Calculators That I Use Nowadays

I have shared several decent calculators and graphing tools in this blog, but in this post, I’m going to share the calculators that I actually use nowadays. The calculators I use depend on the task that I’m doing. I use my phone for short and simple calculations, but if I’m studying or working for an hour or more, I use an actual calculator to avoid distractions. Here are the four calculators that I use most of the time.

1.) Calculator (Mac)

When I’m using my laptop, I use the default calculator app of MacOS. This app allows the user to choose among basic, scientific, and programmable modes. It also supports base 8, base 10, and base 16 number systems. Personally, I only use the basic and scientific calculators and I have not tried the programmable calculator yet. 

2.) Google’s Calculator App (Android)

Google’s calculator is a simple and beautifully designed app for basic calculations and scientific calculations. It can store previous calculations. I like the simplicity of this app, so I use it most of the time for basic calculations when I’m using my Android phone. This app is compatible with WearOS.

3.) Advanced Calculator FX991 (Android). This is a paid app but I really like it because it mimics the interface of an actual calculator (see image below). I’ve been using it for six months and so far, I really liked it.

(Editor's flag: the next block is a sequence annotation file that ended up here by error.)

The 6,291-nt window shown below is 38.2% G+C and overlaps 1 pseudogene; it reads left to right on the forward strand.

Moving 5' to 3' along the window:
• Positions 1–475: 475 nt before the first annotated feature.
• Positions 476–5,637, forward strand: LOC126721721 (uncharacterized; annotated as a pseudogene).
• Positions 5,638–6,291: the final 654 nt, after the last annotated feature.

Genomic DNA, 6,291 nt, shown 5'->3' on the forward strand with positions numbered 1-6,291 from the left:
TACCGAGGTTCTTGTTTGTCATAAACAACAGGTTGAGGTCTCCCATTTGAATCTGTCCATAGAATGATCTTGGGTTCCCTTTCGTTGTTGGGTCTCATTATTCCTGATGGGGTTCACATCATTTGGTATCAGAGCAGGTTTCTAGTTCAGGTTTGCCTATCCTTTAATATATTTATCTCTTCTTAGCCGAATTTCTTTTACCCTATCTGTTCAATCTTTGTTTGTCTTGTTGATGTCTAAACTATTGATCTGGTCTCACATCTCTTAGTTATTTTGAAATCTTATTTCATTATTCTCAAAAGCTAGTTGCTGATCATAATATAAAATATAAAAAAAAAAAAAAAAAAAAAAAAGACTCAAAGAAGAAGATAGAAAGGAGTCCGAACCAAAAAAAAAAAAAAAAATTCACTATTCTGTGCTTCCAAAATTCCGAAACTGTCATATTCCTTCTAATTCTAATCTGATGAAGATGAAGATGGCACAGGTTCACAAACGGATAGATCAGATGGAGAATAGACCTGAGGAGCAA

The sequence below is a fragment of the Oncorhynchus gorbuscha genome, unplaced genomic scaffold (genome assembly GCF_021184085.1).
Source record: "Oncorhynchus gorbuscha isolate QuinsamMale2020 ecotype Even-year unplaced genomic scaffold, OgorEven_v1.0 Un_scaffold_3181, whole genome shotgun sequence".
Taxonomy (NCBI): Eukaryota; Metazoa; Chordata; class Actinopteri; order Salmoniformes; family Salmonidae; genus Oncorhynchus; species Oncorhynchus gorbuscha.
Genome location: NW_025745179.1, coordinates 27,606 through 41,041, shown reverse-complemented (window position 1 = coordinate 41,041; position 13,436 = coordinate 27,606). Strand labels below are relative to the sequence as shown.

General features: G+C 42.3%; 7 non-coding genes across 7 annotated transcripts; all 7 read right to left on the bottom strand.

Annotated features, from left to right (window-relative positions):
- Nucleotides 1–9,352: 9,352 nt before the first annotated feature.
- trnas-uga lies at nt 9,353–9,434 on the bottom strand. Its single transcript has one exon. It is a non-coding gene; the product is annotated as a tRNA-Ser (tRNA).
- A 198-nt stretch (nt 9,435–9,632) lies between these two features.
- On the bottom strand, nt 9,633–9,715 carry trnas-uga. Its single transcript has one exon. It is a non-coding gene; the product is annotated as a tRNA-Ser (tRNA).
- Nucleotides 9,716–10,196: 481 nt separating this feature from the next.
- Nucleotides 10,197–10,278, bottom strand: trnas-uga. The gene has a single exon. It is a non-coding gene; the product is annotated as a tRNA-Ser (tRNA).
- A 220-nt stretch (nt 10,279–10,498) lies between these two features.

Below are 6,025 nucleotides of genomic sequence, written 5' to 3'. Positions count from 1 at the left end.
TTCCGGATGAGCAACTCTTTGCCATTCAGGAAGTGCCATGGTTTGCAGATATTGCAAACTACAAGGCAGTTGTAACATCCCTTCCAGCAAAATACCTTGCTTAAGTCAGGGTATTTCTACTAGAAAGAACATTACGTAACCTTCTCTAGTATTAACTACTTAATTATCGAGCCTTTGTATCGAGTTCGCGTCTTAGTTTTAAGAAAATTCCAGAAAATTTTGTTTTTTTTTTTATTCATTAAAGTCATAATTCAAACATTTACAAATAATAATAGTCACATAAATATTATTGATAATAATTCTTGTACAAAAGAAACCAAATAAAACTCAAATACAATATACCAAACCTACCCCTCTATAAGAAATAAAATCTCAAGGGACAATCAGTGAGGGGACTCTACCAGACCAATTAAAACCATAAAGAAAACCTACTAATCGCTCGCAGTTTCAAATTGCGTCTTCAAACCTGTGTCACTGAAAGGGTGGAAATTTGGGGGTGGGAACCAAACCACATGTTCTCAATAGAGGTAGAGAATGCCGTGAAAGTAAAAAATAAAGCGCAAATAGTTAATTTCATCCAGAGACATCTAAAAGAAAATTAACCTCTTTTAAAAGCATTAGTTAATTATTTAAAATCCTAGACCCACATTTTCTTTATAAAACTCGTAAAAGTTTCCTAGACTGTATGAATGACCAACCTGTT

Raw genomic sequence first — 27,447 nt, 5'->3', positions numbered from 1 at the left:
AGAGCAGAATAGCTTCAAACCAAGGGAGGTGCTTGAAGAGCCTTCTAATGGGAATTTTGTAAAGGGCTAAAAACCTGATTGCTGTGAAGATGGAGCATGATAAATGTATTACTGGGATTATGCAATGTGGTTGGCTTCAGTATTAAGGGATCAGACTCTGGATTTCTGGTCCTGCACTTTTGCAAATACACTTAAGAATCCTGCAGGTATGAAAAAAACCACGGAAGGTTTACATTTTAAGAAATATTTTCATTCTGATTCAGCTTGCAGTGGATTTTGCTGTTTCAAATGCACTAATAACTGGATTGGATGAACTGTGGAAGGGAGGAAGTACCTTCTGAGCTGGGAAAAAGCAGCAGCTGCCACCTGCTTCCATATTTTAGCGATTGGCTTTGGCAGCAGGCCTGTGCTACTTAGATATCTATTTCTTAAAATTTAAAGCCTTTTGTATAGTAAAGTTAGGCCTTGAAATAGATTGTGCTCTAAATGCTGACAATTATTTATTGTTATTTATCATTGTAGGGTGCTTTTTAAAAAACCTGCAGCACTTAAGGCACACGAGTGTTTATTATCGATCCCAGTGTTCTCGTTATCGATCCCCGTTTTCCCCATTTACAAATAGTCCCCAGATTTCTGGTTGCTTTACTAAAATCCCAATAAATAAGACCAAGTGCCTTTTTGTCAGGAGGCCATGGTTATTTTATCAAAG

4.) Casio FX991 ES Plus. Aside from apps, I also keep a Casio 991ES Plus. It’s not that I wanted to buy this calculator,  but it was the only decent calculator in a store the time when I wanted to buy one. So far, so good, I’ve gotten used to it. I think I will be using it for a long time.

That’s all. Maybe you can share the calculators that you’re using in the comment section below.

Turn Your Device into a Portable Scanner with Tiny Scanner

More than a  year ago, I shared to you Genius Scan, a portable scanner app. There is also a similar app called Tiny Scanner which is both available as iOS and Android Apps.

Tiny Scanner is an app that turns your iOS or Android device into a portable scanner by letting you take a photo of a document and saving it as PDF or as images.

Tiny Scanner

Courtesy of iTunes

The app has the following notable features:

  • detects page edges automatically
  •  pages can be set in different sizes (Letter, A4, Legal, and more).
  • images can be scanned in color, grayscale, or black and white
  • it has 5-levels of contrast for monochrome texts.
  • documents can be protected by a pass code.
  • available for both iPhone and iPad

Documents produced by Tiny Scanner can be shared through Email, Dropbox, Evernote, Google Drive or Box.

Tiny Scanner can be used by teachers to scan some printed documents such as test papers, handouts, images or pictures. This will also be useful in scanning books to be shown in a large screen or projector.

Take Notes and Scribble with Inkflow Visual Notebook

I usually solve problems and organize my thoughts by taking notes  while on the go, so I have been looking for a free note taking, scribbling, or doodling phone application for some time. I have downloaded and tested several applications, but I was not really satisfied by any of them.

A week ago, I purchased Inkflow Visual Notebook for iOS and I’m very happy with it, although I personally think that $7.99 is quite expensive. What attracted me the most is its ink which really feels like a smooth fountain pen.

Inkflow is simple but user-friendly. For example, its selection tool, is very handy to use: select the part that you want to edit and two icons appear which allow you to easily enlarge, reduce, or rotate the selection. Also, Inkflow uses vector graphics, so the ink stays sharp even if it is zoomed in. Further, I have not experienced any lag although I have not really created a lot of notes yet.  » Read more

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